Tuesday, November 30, 2021

Iran's Nuke Strategy: Ahmadinejad 2.0

Is Iran’s nuke strategy Mahmoud Ahmadinejad 2.0, but smarter? - analysis

There was once a tiny, but loud and scary man named Mahmoud Ahmadinejad.
As Iranian negotiators went into nuclear talks in Vienna and issued threatening statements while the talks were ongoing on Monday, it seemed they might be trying to channel his energy, yet with a more sophisticated approach.
This could make them even more dangerous.

From 2005-2013, Ahmadinejad stared down and ignored then-US President George W. Bush, who had invaded Iraq.
In fact, he ignored pressure from the EU, the UN and the entire world, and barreled forward with progress in Iran’s nuclear program.

He proudly threatened to wipe Israel off the map.
Ahmadinejad trumpeted Holocaust-denial at a level that even other Iranians might have been embarrassed to do – certainly in a public way before a global audience.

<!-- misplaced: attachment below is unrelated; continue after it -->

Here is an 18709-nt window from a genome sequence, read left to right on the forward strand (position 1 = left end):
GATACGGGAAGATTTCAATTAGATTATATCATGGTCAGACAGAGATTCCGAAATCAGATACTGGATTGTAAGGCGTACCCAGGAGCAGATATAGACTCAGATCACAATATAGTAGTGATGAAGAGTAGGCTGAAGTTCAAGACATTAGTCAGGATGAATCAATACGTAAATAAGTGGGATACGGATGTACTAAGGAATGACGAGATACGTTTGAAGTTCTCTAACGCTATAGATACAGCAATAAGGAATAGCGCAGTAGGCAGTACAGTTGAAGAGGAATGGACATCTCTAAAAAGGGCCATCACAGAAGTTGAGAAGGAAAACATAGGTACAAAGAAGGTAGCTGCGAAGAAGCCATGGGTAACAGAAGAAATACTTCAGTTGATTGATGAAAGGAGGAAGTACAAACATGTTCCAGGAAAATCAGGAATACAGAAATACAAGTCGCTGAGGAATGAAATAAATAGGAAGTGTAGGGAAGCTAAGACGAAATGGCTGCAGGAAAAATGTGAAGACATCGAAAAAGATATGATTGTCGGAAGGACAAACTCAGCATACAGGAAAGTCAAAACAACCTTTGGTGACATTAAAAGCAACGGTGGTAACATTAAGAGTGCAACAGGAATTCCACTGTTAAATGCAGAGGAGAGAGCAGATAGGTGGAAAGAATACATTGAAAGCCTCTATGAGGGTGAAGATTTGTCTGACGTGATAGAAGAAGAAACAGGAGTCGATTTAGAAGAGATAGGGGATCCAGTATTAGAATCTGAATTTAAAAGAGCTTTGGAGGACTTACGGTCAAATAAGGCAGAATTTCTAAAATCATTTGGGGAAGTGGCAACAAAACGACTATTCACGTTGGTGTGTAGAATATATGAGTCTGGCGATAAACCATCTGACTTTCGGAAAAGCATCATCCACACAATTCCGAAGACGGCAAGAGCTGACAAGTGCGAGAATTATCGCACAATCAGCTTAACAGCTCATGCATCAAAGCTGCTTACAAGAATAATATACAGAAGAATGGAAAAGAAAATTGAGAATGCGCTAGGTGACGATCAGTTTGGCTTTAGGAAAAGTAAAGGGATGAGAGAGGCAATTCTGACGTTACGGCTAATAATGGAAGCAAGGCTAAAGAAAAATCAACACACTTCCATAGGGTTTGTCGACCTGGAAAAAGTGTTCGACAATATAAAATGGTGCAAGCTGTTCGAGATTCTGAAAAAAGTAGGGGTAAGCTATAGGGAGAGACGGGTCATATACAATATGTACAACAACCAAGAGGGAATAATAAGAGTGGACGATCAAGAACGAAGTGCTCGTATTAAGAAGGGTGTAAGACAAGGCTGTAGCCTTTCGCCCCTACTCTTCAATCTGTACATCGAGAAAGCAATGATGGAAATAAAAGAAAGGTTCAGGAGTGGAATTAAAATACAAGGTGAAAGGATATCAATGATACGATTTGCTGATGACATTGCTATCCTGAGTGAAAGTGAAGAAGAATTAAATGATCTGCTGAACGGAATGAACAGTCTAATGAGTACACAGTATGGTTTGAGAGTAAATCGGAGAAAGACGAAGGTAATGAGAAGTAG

So Ahmadinejad is actually responsible for successfully stonewalling the US and the entire West for several years, and much of the easy progress Iran has made this year dates back to the knowledge they gained in his era.

In some ways this approach is what Iranian President Ebrahim Raisi seems to be trying – a sort of Ahmadinejad 2.0, after his more pragmatic predecessor, Hassan Rouhani.
Demand, demand and demand more – and if you do not get what you want, stonewall for months at a time and press forward with more scary nuclear progress.

RAISI'S OPENING negotiating positions on Monday were preposterous.
There is no way that even the EU, let alone the US, would agree to lifting all sanctions (including non-nuclear) before the Islamic Republic returns to the 2015 nuclear deal’s limitations.

The Biden administration – and the EU even more so – are desperate for a deal and ready to make new concessions to Raisi beyond the JCPOA – but not that far.

But there have been signs all along that this could all be a ploy and that Raisi could be a smarter and more dangerous version of Ahmadinejad.
Ahmadinejad’s downfall was that he did not know where to stop and how to collect his concessions.

No comments: